Recent advances in PLC, SCADA and leak detection system technologies lead to the development of a highly integrated control system. Interconnected with fiber optic communication speeds (OC-1), this level of integration moves away from the historic model of stand-alone field controllers connected over low speed communication links to a centralized control center which, in turn, exchanges data from the host system to stand-alone leak detection processors.
A new system design approach utilized familiar pipeline control elements such as PLC controllers and MODBUS communication protocols in combination with elements more typically associated with an office environment such as Windows NT servers, PC compatible computers, and Ethernet TCP/IP communications networks. These open-architecture components were used to fully develop, debug and test the SCADA system prior to system startup. The pipeline simulator is used as the centerpiece for this process to perform thorough operational validation of the system long before initial linefill. Once the various components were fully tested they were exported to the physical system in an operational state.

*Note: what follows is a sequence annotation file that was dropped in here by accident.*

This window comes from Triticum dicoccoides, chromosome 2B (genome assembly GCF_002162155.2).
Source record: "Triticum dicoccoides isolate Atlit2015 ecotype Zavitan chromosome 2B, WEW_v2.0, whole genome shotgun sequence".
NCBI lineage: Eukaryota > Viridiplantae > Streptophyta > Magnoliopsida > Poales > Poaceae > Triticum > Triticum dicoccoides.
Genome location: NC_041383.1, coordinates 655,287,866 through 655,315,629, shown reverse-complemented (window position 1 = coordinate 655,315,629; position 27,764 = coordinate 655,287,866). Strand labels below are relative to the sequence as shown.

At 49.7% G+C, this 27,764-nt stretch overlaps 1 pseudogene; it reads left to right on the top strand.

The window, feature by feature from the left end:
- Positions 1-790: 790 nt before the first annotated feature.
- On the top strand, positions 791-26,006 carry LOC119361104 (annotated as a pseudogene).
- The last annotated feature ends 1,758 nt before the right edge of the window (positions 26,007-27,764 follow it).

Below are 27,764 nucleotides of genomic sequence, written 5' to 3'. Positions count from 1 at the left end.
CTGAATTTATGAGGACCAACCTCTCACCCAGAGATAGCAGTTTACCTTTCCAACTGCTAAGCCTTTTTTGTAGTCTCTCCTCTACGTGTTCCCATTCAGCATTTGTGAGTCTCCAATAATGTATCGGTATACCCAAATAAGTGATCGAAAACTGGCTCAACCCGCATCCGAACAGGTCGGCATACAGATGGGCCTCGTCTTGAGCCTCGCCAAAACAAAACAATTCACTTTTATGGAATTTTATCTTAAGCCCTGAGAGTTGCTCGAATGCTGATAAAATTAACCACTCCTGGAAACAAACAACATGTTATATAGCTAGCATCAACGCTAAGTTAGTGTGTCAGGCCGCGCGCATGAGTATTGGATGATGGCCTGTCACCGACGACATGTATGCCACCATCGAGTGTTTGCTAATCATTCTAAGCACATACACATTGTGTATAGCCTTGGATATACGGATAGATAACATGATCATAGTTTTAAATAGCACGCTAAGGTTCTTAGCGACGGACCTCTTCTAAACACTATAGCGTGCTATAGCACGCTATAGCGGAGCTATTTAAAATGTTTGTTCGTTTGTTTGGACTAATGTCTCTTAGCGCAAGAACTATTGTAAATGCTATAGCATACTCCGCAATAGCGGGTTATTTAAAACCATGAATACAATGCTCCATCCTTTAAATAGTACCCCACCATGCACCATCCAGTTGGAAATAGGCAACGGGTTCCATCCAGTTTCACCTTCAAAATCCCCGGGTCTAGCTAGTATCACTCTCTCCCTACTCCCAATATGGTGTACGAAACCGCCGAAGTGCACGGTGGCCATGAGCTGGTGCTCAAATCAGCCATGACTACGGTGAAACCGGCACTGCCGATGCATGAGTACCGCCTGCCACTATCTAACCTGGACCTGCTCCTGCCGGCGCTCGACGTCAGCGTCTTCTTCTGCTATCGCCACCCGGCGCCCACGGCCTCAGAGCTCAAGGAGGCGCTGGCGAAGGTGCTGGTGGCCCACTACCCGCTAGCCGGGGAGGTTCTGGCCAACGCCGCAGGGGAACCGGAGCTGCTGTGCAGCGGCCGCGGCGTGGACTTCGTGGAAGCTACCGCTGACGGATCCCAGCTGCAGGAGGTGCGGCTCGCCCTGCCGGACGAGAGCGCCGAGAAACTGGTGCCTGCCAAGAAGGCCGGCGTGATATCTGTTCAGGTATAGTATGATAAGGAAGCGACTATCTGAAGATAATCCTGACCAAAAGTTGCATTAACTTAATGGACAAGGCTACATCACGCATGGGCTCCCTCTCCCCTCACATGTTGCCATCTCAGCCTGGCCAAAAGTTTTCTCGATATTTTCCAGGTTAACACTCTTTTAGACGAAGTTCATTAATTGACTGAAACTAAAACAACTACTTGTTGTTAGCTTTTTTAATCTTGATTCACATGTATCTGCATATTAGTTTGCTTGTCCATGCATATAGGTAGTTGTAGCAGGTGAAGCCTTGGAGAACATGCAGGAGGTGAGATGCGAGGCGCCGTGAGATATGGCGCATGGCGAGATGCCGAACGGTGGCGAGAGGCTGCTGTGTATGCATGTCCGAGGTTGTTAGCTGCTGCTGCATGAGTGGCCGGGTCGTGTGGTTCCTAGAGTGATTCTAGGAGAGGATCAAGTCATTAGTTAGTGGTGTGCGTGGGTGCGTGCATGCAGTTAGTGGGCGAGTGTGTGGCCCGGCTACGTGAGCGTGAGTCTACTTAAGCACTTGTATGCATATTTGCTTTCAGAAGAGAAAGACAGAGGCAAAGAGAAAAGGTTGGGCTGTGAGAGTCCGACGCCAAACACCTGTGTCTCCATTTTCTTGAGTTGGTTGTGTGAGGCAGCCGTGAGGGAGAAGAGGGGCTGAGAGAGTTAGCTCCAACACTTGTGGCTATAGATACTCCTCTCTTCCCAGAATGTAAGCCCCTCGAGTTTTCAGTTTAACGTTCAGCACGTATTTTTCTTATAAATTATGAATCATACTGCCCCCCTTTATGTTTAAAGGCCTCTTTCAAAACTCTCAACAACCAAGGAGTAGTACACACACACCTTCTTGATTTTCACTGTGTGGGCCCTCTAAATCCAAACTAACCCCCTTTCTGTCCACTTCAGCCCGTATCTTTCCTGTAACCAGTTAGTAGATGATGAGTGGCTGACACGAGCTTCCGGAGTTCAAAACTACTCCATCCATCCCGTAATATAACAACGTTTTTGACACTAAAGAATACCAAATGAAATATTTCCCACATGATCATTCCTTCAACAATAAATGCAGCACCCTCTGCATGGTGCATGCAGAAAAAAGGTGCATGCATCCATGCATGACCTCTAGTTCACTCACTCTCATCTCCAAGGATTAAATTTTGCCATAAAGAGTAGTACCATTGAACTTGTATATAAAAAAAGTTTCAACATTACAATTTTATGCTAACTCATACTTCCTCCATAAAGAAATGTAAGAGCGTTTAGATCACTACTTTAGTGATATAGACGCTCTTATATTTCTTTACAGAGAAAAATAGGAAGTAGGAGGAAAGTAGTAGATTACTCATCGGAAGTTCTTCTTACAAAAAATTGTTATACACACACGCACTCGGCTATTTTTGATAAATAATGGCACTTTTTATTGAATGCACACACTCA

The result is nearly seamless control systems supported by high data rates, high model speeds, common databases, and multi-channel communications. The increased level of integration has had dramatic impacts in leak detection, system safety, engineering development, operator training, and overall reliability of the control systems.
The following paper presents a narrative overview of these new developments in the context of an implementation on Pacific Pipeline System (PPS). PPS is a recently constructed and commissioned 209 km (130 mile), 50.8 cm (20″) diameter, hot crude oil pipeline between the southern portion of California’s San Joaquin Valley and refineries in the Los Angeles basin. Following the Interstate 5 corridor over the “Grapevine”, Tejon Pass, Angeles National Forest and through heavily populated areas, this pipeline traverses some of the most environmentally and safety sensitive regions in the United States. The joint federal and state Environmental Impact Report / Environmental Impact Statement (EIR/EIS) set high hurdles for leak detection and control system performance. The historic control architecture and technologies were not adequate.
This paper provides an overview of the environmental and physical constraints of the Pacific Pipeline System alignment, hydraulics, pumping and metering equipment, and block valve locations. It also discusses their impact on the design, programming and commissioning of a SCADA system meeting the requirements of the EIR/EIS. The paper then describes in more detail the fiber-optic communication system, control system architecture, SCADA system, leak detection models, simulator models and implementation methods, along with the engineering decisions leading to a comprehensive solution for the SCADA and leak detection requirements.